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YAMST - Santa Clarita, CA High School

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Greenman

Lifer
Oct 15, 1999
16,935
2,332
126
I think society is getting more fucked up. There's more people who have been dealt a bad hand in life without a way out. Much higher percentage of families where nobody is home with the kids, all parents have to work to make ends meet. I don't have the statistics, but I figure there are more guns around now, too. We should fix all that stuff, but the low hanging fruit is to get the guns out of people's hands, cupboards, glove compartments, backpacks.

We have intractable problems. "An Inconvenient Truth" was IMO a watershed moment. Gore put the climate crisis in relief. Of course, it was there already, he didn't create that. But intractable problems only make things worse. We have an administration that is in denial. The party in power (senate and the white house) are in denial, almost all of them. How could we not have societal chaos now?
The weapons have always been there, the trigger events have always been there, it's the response that has changed, and that's what needs to be looked at. We have children that commit mass murder, and the common response is to deny them the tools they need for killing. Why aren't we also looking at what's wrong with the kids? If were raising killers, we're clearly doing something wrong. I'd like to know what that something is.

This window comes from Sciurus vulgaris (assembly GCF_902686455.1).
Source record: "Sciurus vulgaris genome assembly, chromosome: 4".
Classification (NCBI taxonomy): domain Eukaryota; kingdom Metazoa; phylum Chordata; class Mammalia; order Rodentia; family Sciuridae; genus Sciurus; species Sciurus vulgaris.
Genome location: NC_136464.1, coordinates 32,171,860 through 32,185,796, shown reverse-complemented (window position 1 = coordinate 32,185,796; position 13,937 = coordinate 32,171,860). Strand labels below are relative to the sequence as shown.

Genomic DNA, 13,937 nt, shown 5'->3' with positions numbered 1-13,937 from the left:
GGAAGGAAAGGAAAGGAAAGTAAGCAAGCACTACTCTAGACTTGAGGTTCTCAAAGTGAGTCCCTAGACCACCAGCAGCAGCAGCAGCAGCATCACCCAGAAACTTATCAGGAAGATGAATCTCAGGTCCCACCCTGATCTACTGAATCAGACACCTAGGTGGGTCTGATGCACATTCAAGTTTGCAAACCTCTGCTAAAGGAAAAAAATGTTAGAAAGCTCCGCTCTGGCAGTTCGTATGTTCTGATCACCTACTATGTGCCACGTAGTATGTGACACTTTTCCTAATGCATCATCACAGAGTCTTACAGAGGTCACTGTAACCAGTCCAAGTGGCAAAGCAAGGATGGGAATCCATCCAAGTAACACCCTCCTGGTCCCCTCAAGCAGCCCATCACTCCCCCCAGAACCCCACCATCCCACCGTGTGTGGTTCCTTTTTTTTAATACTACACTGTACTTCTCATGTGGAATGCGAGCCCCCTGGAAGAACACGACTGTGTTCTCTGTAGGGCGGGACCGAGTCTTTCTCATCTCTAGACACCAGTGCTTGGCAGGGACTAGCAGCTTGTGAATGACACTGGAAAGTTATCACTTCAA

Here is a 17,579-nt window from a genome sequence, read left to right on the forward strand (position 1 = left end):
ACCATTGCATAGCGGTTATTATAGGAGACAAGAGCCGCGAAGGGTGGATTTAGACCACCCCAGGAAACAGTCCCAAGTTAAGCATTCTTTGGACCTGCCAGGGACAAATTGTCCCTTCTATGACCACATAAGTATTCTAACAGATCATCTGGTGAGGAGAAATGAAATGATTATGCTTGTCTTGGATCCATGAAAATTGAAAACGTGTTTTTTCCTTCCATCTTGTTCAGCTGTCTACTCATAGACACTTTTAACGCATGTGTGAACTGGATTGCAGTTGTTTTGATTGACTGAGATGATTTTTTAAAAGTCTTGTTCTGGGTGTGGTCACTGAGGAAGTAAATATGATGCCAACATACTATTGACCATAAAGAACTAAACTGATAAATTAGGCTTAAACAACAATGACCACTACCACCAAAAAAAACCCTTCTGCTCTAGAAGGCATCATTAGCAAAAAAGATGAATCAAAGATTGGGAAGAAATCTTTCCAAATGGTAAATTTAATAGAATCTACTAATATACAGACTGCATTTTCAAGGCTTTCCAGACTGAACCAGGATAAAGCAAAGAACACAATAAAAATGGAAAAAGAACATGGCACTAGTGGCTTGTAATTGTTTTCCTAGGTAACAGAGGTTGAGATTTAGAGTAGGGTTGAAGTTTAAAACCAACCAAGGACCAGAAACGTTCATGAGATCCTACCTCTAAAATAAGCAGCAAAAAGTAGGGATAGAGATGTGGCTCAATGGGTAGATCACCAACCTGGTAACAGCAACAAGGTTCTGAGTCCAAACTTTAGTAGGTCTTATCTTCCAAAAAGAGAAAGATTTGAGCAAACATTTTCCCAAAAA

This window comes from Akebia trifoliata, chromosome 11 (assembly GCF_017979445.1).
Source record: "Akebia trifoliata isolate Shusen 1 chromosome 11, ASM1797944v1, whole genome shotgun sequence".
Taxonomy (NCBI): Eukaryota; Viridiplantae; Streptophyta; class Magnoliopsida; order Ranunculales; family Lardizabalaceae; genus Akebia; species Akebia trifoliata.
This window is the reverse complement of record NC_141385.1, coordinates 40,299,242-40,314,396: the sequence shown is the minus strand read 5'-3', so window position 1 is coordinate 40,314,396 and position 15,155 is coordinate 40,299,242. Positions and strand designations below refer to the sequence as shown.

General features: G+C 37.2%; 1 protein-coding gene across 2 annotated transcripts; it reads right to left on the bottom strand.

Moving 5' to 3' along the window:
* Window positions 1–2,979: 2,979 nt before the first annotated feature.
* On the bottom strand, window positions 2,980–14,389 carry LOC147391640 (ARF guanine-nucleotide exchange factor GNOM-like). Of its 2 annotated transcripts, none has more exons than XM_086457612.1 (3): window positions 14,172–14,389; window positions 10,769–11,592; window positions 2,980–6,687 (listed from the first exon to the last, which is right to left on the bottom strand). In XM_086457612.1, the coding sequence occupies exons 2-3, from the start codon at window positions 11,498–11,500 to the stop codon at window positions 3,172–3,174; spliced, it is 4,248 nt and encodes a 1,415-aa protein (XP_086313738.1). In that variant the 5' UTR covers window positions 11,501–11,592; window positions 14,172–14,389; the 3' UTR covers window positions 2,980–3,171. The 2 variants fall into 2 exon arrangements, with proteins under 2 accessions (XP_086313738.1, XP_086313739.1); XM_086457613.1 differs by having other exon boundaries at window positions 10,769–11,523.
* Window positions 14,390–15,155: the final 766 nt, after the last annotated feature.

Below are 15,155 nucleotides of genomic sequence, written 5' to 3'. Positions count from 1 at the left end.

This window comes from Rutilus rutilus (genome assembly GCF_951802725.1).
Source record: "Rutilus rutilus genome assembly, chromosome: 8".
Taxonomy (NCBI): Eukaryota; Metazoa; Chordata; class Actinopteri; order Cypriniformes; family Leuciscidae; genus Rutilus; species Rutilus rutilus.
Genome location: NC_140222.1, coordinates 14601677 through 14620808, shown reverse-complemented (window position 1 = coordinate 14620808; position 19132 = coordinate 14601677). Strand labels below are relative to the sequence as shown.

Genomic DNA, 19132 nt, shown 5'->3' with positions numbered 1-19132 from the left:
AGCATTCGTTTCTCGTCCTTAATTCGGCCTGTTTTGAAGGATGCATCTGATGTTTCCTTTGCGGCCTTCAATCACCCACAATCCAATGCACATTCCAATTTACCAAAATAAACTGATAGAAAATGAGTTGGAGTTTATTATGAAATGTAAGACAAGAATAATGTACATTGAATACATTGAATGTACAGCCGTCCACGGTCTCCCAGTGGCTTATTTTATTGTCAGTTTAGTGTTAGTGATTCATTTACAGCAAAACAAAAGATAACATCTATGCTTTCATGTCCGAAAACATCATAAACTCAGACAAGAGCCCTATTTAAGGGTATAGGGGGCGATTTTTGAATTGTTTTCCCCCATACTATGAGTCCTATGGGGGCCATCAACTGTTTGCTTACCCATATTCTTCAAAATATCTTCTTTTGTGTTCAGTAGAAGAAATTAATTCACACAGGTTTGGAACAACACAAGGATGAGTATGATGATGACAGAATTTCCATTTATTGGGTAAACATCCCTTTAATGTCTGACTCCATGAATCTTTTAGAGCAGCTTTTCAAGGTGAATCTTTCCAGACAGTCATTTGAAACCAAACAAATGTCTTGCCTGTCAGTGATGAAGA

purbeast0

No Lifer
Sep 13, 2001
50,585
3,339
126
The weapons have always been there, the trigger events have always been there, it's the response that has changed, and that's what needs to be looked at. We have children that commit mass murder, and the common response is to deny them the tools they need for killing. Why aren't we also looking at what's wrong with the kids? If were raising killers, we're clearly doing something wrong. I'd like to know what that something is.
This many weapons have not always "been there" though. There are way more guns in circulation now than 2 decades ago.

I'm not saying that is the ONLY thing that has changed, but such easy access to weapons definitely has a lot to do with it.
 

mect

Platinum Member
Jan 5, 2004
2,169
1,105
136
The weapons have always been there, the trigger events have always been there, it's the response that has changed, and that's what needs to be looked at. We have children that commit mass murder, and the common response is to deny them the tools they need for killing. Why aren't we also looking at what's wrong with the kids? If were raising killers, we're clearly doing something wrong. I'd like to know what that something is.